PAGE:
I was in Bremen today. I had lunch at the Restaurant Übersee and ate their penne with chicken breast and broccoli in plum chili sauce. I don’t really need the chicken, but I love the sauce.
I also bought two books (as well as some underwear and a Moleskine notebook, but I don’t think anybody cares about that): Hunt the Moon, the latest installment in the Cassandra Palmer series by Karen Chance, and Delirium by Lauren Oliver.
Delirium is one of those trendy YA dystopias and sounds pretty dreadful, to be honest. You know, the sort of worlds where adults control everything, love is viewed as an illness (but luckily there is a cure) and only our heroine, the lone teen rebel in dystopia, wants nothing to do with the cure for love, because she’s just met her soulmate. The blurb alone is a masterwork of overwrought teen emotion. My long-suffering friend, whom I asked to hold the book for me, while I went in search of Moleskine notebooks (which have become surprisingly difficult to find of late), actually started to giggle upon reading the blurb, because it was just so overwrought.
So why did I buy the book, if I don’t particularly expect to enjoy it? For starters, I think it is important for a teacher to have at least some idea of what the students are reading – and teen dystopias are hugely popular these days, even if I haven’t seen a whole lot in my classroom yet. What is more, this one might even fit into the parameters of the YA chapter of my PhD thesis with its focus on forbidden (literally forbidden in this case) love.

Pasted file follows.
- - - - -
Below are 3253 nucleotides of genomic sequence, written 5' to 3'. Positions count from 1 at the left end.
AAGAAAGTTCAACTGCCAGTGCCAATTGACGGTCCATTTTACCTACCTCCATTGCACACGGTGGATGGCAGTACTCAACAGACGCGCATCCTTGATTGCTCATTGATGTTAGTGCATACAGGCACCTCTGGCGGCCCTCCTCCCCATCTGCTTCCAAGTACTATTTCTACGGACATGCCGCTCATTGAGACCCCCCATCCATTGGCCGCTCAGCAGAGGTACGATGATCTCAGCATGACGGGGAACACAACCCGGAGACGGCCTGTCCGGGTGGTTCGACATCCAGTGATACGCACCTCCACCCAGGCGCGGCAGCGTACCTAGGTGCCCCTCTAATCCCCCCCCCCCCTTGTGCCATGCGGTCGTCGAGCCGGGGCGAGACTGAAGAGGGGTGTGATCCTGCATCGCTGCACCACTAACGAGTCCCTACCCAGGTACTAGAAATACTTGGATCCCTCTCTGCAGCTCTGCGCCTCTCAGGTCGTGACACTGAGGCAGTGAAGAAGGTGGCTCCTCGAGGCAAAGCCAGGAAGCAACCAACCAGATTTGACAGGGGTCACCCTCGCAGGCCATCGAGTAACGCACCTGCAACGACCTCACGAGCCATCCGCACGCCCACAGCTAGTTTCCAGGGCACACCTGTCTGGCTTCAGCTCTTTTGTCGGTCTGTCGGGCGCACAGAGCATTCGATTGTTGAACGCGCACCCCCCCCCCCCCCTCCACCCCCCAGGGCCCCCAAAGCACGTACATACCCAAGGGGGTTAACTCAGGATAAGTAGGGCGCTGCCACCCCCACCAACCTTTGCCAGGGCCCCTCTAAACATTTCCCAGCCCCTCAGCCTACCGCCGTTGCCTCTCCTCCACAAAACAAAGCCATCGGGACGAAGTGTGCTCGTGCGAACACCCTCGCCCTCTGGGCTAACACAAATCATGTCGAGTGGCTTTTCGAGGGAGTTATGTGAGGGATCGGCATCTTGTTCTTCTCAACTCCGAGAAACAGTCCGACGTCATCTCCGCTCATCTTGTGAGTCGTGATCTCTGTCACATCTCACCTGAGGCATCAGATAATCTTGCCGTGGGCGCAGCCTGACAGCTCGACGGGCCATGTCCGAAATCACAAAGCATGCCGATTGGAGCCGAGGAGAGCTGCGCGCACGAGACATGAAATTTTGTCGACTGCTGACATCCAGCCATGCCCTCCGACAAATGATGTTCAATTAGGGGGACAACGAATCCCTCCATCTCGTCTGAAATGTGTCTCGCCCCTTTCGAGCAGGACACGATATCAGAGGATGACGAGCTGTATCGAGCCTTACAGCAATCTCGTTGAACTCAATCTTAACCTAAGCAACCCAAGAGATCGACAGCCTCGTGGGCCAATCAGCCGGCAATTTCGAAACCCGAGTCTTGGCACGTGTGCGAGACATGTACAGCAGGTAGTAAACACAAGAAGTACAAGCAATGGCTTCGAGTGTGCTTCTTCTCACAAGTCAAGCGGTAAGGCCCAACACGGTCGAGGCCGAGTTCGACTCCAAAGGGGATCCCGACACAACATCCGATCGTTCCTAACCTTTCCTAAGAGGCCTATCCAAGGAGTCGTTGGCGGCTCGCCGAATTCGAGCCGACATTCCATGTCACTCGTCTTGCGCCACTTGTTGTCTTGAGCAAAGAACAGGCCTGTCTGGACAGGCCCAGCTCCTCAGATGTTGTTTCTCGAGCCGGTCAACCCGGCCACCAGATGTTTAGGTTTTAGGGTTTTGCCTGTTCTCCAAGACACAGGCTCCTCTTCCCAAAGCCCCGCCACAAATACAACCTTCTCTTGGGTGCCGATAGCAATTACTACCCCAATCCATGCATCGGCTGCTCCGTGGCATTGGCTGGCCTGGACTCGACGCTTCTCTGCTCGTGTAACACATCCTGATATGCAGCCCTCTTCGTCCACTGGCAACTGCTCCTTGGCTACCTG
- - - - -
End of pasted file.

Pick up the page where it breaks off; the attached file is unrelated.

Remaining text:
Though the teen dystopias may show up any moment now, considering Germany always lags about a year or two behind US literary trends. Case in point: The SFF section of my favourite chain bookstore had a huge display advertising that “new exciting genre”, Steampunk. They even had some Steampunk by German authors, which I might have checked out, if my reading time wasn’t severely limited. My friend, meanwhile, just wrinkled her nose. “Don’t even think of giving me that for my birthday.” Too bad, because I think she might enjoy some of the less technical Steampunk. But it also took some time to persuade her to give urban fantasy a try.
Tonight I watched Exit through the Gift Shop (2010), the street art documentary by Banksy that was nominated for the best documentary long form Academy Award this year, but lost out to something painfully earnest about the global banking crisis.
It’s a pity, because Exit Through the Gift Shop is both hilarious and a fascinating look at the street art scene. Though it’s not so much a film about Banksy but about his pal Thierry Guetta a.k.a. Mr Brainwash and his career as a wannabe filmmaker and successful street artist. Nor is it really a documentary in the truest sense of the word, because I suspect that Banksy, Mr Brainwash and their pals were taking the piss much of the time.
Still, I found it surprisingly enjoyable for a film I might not even have watched, if I hadn’t stumbled upon one of Banksy’s works in his hometown of Bristol* that by some strange instance of cosmic serendipity exactly matched the story I was working on at the time. Since then I have been paying more attention to Banksy rather than just viewing him as “that guy in the hoodie who does those funny stencil graffitis”.
*I had planned to go looking for some Banksy works in Bristol, since I knew he hailed from there and had left some of his works behind. But I did not go looking for this one, I literally stumbled upon it.